Increase the amount of water you drink when you’ve got UTI. Fluids perform two jobs: they help flush out bacteria from your bladder and they thin (dilute) your urine. It is less painful to pass diluted urine than concentrated urine, which is more irritant.

Avoid caffeinated drinks like coffee, tea or fizzy drinks. Caffeine can irritate your bladder even more when you have an infection.

What about cranberry juice?

You might have heard about the wonders of cranberry. Some people may benefit from drinking cranberry juice or taking cranberry extract tablets, but there is no clear proof of efficacy. Ask your doctor first, as treatment with some medication is affected.

Drink water to prevent UTI

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Tips for keeping your bladder healthy

Tips for keeping your bladder healthy

How to eat and drink to ensure that your bladder is in the best possible shape. Find out more

Your general well-being may influence how you perceive your bladder issues. If you feel poorly, you might also feel that your bladder issues are unbearable. Eating healthy food, which gives you energy, makes your body strong and provides you with a positive self-image, will make you feel better.

Balance calories with bladder issues

How to drink enough

Fill one or more bottles or jugs with water containing a total of 1.5-2 litres of water and store them in the fridge. That will keep the water nice and cold and you will know that once you have emptied them you have reached your daily amount.

How to balance calories

Eat less and limit the occasions where you eat while watching television. Avoid oversized portions by using a smaller plate or bowl. Portion out foods before you eat – then you can arrange it nicely too. When dining out, choose smaller portions or share a dish. Switch to fat-free or low-fat milk. They have the same amounts of calcium and vitamin D, but less calories.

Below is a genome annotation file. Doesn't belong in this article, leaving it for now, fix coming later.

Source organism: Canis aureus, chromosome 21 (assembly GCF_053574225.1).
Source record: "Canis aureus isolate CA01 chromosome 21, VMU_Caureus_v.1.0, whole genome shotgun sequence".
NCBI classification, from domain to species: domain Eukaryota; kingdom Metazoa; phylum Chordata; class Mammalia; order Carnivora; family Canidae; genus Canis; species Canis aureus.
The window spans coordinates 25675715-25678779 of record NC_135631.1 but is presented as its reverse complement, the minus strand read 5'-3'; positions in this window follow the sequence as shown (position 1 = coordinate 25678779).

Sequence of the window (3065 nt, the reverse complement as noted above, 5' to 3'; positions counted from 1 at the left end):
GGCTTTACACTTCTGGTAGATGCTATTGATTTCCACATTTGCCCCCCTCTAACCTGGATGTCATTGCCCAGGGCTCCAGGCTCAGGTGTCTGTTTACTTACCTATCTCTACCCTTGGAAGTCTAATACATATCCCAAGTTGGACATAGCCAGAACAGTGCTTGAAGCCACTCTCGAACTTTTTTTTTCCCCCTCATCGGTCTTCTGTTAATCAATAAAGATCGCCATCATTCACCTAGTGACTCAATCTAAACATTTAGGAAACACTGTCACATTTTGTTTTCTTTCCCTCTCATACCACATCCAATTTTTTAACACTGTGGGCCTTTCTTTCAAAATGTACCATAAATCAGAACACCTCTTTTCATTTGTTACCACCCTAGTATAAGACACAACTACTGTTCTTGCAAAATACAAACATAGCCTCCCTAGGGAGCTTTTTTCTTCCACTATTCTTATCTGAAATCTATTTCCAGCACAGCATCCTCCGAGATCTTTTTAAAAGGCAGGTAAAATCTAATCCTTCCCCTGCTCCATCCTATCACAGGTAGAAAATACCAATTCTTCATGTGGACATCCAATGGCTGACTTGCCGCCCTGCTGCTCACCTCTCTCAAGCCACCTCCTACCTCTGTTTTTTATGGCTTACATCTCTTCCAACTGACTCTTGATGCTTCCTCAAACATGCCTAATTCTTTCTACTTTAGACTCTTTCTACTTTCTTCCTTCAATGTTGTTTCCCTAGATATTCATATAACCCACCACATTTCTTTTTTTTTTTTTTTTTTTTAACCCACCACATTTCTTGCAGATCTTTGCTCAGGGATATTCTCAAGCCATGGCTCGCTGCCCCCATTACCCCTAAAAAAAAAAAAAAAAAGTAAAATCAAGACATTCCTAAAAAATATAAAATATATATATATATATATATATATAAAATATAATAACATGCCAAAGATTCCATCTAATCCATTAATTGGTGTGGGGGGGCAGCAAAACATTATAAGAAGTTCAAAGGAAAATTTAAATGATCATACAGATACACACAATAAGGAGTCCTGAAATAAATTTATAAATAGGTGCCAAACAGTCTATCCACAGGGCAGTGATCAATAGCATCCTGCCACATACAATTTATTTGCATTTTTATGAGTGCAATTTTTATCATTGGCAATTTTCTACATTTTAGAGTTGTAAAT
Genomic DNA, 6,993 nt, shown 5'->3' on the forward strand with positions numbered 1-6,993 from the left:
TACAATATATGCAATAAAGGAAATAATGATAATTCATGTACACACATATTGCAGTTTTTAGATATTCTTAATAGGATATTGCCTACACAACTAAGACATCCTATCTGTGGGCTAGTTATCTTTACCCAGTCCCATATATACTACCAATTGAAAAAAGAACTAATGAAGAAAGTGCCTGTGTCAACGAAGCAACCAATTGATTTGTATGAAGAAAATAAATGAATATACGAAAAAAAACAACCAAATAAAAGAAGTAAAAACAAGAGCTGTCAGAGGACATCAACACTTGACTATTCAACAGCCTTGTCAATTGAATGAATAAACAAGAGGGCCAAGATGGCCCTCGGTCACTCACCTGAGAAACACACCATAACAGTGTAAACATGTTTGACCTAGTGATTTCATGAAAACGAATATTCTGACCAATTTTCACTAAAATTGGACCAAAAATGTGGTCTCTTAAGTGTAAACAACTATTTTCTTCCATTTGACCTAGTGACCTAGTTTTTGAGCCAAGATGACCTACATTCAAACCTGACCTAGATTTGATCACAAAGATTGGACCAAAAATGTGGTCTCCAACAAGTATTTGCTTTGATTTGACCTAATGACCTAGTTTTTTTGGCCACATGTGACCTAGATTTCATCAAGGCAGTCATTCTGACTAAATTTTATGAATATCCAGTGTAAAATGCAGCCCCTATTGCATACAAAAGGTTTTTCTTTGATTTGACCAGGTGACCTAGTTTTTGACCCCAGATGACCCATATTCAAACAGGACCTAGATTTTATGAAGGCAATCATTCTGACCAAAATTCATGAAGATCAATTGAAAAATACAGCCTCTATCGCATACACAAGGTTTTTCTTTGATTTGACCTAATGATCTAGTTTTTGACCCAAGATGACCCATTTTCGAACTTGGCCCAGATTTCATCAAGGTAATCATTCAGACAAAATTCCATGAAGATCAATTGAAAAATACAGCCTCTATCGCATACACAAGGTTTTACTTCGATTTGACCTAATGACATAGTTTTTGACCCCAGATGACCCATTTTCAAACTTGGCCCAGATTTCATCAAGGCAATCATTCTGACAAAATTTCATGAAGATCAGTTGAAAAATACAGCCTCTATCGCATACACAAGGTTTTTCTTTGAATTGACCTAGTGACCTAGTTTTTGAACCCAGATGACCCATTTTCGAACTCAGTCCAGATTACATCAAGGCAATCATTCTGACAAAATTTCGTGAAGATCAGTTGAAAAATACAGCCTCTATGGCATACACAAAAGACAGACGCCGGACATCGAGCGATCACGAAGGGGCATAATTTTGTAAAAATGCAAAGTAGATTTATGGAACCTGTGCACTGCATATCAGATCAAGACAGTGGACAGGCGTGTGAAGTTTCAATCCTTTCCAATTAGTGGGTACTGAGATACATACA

Drink enough with bladder issues

How to increase the intake of healthy food

Make half your plate fruits and vegetables. Consider that you have all colours on your plate, red, orange, light green and dark green.

How to reduce the intake of unhealthy foods

Consider unhealthy food such as cakes, cookies, ice cream, pizza and burgers as occasional choices and not everyday foods. Drink water instead of sugary drinks. Eat less salt, which can raise blood pressure. Compare products and buy the one with less salt. Add spices and herbs instead.

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Foods to consider for wheelchair users

Foods to consider for wheelchair users

Constipation, pressure ulcers, lean body mass and weight gain. Learn how to reduce your risk. find out more

When you are in a wheelchair you need to pay extra attention to your diet to prevent constipation and keep your body healthy. With less physical activity, you burn off fewer calories and may gain weight or possibly maintain weight but replace muscle with fat.

Excess weight adds stress on your heart and may make weight shifts and transfers more difficult. This can contribute to skin breakdown or pressure ulcers. One thing that you can do to reduce some of these risks is to maintain a healthy diet.

Here is how you reduce your risk:

Constipation

Get enough fibre. Fruit, vegetables and whole grain products are best. Remember to drink sufficiently, as fibre alone can make your constipation worse.

Pressure ulcers and lean body mass (muscles)

Ensure that you get enough protein. Choose low fat ones. Beans are a good substitute for meat – and provide fibre as well.

Weight gain

Take in fewer calories by sticking to low fat food and drinks.